Border patrol chief admits ‘morale at all time low’ (VIDEO)

Heated exchange unfolded between US Border Patrol Chief Raul Ortiz and agents irked by the Biden administration policies

In a video taken during a visit by Department of Homeland Security Secretary Alejandro Mayorkas in Laredo, Texas – and reported by several US media on Saturday – US Border Patrol Chief Raul Ortiz attempts to empathize with the frustrations of the job, but his comments lead to a heated back and forth with agents.

In the video, Ortiz admits that “morale [in the force] is at an all time low” noting that the CBP is “losing too many agents” as it has dealt with record numbers of migrants crossing at the southern border.

“You come to work, you’re frustrated. You’re upset because you didn’t get the desired outcome that you want. Doesn’t mean you give up,” Ortiz said at one point to an increasingly hostile crowd, to which one officer responded by saying, “we’re not.”

“That’s why I’m saying, we don’t give up. We stay focused, we continue to do the job and the mission that we signed up for. We all signed up for it, we all raised our hand,” Ortiz then said only to be interrupted again by someone arguing those things are “kind hard to say” in light of the situation at the border.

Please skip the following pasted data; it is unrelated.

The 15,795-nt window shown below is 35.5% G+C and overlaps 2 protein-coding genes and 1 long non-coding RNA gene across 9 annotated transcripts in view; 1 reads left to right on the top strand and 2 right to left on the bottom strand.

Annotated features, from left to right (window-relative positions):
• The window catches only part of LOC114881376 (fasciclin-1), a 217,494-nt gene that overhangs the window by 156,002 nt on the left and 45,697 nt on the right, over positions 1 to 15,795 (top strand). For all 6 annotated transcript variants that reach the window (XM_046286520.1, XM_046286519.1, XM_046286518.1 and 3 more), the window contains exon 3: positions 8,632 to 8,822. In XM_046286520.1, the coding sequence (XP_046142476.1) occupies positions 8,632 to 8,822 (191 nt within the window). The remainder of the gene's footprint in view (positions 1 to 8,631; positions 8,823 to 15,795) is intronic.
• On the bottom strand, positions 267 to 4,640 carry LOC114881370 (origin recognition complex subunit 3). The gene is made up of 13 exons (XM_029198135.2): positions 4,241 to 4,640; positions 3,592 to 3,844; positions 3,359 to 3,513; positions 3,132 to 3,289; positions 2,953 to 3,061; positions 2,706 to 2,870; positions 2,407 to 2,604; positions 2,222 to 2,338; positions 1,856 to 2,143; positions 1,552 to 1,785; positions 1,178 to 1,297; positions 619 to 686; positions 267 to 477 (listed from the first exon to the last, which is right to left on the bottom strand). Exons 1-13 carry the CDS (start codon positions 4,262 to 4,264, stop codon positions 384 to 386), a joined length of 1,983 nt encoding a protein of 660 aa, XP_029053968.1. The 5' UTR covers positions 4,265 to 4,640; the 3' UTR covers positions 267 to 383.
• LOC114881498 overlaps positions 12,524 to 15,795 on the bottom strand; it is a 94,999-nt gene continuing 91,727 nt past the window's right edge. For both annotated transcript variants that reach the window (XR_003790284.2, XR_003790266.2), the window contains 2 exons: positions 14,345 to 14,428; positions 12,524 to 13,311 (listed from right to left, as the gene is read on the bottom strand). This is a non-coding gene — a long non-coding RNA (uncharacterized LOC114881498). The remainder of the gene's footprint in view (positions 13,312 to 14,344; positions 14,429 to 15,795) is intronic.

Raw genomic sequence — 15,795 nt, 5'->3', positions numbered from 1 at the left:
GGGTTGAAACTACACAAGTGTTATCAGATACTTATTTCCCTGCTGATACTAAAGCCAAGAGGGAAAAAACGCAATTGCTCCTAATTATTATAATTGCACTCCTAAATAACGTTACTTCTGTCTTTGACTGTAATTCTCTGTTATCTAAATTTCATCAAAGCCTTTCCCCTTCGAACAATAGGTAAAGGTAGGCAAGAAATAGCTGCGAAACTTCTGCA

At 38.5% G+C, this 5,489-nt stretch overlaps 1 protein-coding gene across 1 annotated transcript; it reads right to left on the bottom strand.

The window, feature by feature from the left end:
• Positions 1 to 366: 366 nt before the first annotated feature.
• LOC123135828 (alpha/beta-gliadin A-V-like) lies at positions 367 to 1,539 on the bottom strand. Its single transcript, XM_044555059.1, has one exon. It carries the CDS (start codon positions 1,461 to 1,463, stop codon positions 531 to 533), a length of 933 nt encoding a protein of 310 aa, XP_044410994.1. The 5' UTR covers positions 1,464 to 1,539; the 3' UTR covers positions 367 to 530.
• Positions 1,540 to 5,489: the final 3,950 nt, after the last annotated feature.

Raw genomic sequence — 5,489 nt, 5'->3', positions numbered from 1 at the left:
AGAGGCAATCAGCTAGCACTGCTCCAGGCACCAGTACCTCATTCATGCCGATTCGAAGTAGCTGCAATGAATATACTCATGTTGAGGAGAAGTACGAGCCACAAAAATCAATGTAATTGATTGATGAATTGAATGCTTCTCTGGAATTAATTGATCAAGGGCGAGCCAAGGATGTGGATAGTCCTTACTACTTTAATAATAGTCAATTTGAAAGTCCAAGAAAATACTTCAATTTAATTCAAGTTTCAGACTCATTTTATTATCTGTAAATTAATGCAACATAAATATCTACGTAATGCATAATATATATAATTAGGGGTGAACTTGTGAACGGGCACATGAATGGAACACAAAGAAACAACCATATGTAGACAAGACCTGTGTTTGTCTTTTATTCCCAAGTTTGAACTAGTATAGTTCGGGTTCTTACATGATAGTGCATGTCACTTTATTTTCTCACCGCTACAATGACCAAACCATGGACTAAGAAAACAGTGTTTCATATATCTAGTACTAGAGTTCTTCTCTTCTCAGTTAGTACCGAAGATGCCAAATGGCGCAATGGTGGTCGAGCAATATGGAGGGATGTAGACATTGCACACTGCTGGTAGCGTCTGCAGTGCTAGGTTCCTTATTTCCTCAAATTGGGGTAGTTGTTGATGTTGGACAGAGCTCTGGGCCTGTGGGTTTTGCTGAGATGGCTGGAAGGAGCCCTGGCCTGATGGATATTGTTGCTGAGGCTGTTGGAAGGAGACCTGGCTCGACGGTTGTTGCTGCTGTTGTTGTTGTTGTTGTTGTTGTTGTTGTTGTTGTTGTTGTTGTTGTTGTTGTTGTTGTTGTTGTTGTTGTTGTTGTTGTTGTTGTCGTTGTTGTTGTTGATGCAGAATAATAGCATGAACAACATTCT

Leaked video shared with me shows a contentious meeting between DHS Sec. Mayorkas, BP Chief Raul Ortíz and Laredo Border Patrol agents today.The challenge comes after Mayorkas faced a similar problem during his visit in Yuma: 1)

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— Valerie Gonzalez (@ValOnTheBorder) January 29, 2022

“It may be hard for you to say it.” Ortiz replies. “I’ve been doing this for 31 years. It’s not hard for me to say it.”

Other agents then complained about new policies implemented during Joe Biden’s presidency, including “releasing criminal aliens into the country,” while another noted they were discouraged from using the term “illegal aliens” when referring to migrants.

“You’re getting bogged down in the policies and the politics,” Ortiz responded. He claimed that there was no punishment for using the term and agents are too concerned with the “semantics” preferred by various administrations.

“We can sit here and argue until we're blue in the face, all right. I've been doing this job as long as y'all,” Ortiz added, to which one agent replied, “that’s the problem, chief.”

According to US Customs and Border Patrol data, there were more than 170,000 encounters at the border for agents in the month of December. Out of some 178,840 people apprehended that month, 78,589 were expelled and more than 55,000 were released into the US, including more than 36,000 that were released on the so-called personal “recognizance” under condition that attend a court hearing on their status.

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